Introduction 

Establishing an accurate dental implant diagnostic involves a painstaking clinical examination, often supplemented by additional radiological exams. 

Cone Beam or CBCT (Cone Beam Computed Tomography), and also known as digital cone beam volumetric tomography, is a rapidly growing 3D sectional imaging technique. It can be harnessed to explore calcified tissues, i.e. bones and teeth. 

This article will be examining this revolution in dento-maxillary imaging, which has been widely adopted in dental surgeries, opening up new horizons for diagnostics in dentistry.

Firstly, we’ll be defining Cone Beam technology and explaining the physical principle of this radiological process. We’ll then briefly review the differences between scanners and Cone Beam CT, followed by a discussion of the benefits and limitations of CBCT, still in comparison with scanners. Lastly, we’ll look at the clinical indications for use of this technique.

What is Cone Beam technology? 

Definition

We can identify two different types of technique in dento-maxillary imaging: 2D panoramic or orthopantomographic (OPT) techniques, and more sophisticated 3D techniques such as scanners and, more recently, Cone Beam CT.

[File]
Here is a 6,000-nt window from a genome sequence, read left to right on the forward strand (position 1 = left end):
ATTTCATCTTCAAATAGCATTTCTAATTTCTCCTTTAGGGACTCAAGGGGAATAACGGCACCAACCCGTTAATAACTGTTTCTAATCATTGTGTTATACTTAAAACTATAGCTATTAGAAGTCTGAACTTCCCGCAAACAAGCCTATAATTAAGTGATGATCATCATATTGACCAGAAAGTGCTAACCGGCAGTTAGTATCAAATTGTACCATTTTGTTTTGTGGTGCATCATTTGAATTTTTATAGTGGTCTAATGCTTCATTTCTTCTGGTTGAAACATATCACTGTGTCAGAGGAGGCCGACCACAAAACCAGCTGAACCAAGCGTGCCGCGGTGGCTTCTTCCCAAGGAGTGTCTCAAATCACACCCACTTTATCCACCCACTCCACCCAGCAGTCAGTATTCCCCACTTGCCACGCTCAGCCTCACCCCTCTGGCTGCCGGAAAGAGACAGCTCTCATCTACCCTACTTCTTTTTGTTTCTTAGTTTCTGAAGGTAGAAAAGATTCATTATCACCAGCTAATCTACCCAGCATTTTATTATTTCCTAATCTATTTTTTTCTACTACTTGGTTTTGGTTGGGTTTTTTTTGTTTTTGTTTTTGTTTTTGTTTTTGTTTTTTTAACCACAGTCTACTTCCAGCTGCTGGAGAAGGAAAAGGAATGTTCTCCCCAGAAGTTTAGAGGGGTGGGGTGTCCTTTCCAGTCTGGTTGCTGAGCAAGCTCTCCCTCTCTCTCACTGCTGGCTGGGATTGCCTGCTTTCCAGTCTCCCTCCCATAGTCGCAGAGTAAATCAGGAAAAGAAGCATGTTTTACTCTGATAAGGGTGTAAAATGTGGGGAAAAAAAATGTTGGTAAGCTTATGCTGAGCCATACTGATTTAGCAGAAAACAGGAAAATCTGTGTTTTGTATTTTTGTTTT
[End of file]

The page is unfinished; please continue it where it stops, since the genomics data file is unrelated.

The advent of Cone Beam CT towards the end of the 1990s was seen as a major innovation in comparison to its predecessor, the scanner, as it introduced large scale matrix detectors that could scan a complete volume in just one rotation of the imaging system. 

How does Cone Beam CT work?

Physical principle

As its name suggests, CBCT comprises an x-ray generator that emits an open conical radiation beam for sweeping the whole volume to be explored in a complete or semi-complete rotation, before being analyzed once the detection system has reduced it. The x-ray generator and detector are interdependent and aligned.

Figure 1 Physical principle of TDM

x-ray tube / conical x-ray beamflat sensor

With each rotational degree, the generator releases a pulse of x-rays that pass through the anatomical mass so that they are received by the detector, which then carries out a rotation at the same time as the source. 

With each angular motion, a 2D image of the volume covered is recorded on the flat sensor.

Digital acquisitions take hundreds of images so that a volume can be created and 3D computer reconstruction can deliver a virtual view of the anatomical structures explored. 

Tube / Object / Detector / Digitalization / Image memory / Reconstruction / Image processing / Console / Film / Digital image acquisition

Figure 2: Principle of 3D Cone Beam image reconstitution 

(Hodez   C,   Bravetti   P,   editors.   Imagerie   dento-maxillo-faciale   par   faisceau   conique: Cone Beam. Montpellier, France: Sauramps médical, 2010.)

Unlike with scanners, each unit or Voxel is isometric, creating a very high spatial resolution of around 100µ.